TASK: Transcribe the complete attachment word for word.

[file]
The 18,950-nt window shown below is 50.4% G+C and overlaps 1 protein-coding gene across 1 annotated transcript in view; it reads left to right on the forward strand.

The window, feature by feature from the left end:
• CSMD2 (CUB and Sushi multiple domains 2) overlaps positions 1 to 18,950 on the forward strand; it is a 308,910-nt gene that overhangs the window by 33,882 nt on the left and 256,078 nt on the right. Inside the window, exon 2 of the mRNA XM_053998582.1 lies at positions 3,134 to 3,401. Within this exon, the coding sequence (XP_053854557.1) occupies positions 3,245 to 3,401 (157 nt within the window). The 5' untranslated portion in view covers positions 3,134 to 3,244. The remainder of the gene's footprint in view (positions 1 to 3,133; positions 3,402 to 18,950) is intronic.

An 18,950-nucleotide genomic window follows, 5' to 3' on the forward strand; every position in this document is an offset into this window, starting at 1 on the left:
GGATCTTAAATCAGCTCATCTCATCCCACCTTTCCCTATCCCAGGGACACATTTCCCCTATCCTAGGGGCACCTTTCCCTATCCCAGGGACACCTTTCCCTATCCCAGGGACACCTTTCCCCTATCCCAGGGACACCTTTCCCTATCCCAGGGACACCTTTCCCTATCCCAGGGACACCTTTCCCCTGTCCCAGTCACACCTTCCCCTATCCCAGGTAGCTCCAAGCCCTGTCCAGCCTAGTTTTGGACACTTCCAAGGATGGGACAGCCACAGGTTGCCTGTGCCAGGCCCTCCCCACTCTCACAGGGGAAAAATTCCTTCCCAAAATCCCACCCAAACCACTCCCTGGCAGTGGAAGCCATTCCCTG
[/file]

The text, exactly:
The 18,950-nt window shown below is 50.4% G+C and overlaps 1 protein-coding gene across 1 annotated transcript in view; it reads left to right on the forward strand.

The window, feature by feature from the left end:
• CSMD2 (CUB and Sushi multiple domains 2) overlaps positions 1 to 18,950 on the forward strand; it is a 308,910-nt gene that overhangs the window by 33,882 nt on the left and 256,078 nt on the right. Inside the window, exon 2 of the mRNA XM_053998582.1 lies at positions 3,134 to 3,401. Within this exon, the coding sequence (XP_053854557.1) occupies positions 3,245 to 3,401 (157 nt within the window). The 5' untranslated portion in view covers positions 3,134 to 3,244. The remainder of the gene's footprint in view (positions 1 to 3,133; positions 3,402 to 18,950) is intronic.

An 18,950-nucleotide genomic window follows, 5' to 3' on the forward strand; every position in this document is an offset into this window, starting at 1 on the left:
GGATCTTAAATCAGCTCATCTCATCCCACCTTTCCCTATCCCAGGGACACATTTCCCCTATCCTAGGGGCACCTTTCCCTATCCCAGGGACACCTTTCCCTATCCCAGGGACACCTTTCCCCTATCCCAGGGACACCTTTCCCTATCCCAGGGACACCTTTCCCTATCCCAGGGACACCTTTCCCCTGTCCCAGTCACACCTTCCCCTATCCCAGGTAGCTCCAAGCCCTGTCCAGCCTAGTTTTGGACACTTCCAAGGATGGGACAGCCACAGGTTGCCTGTGCCAGGCCCTCCCCACTCTCACAGGGGAAAAATTCCTTCCCAAAATCCCACCCAAACCACTCCCTGGCAGTGGAAGCCATTCCCTG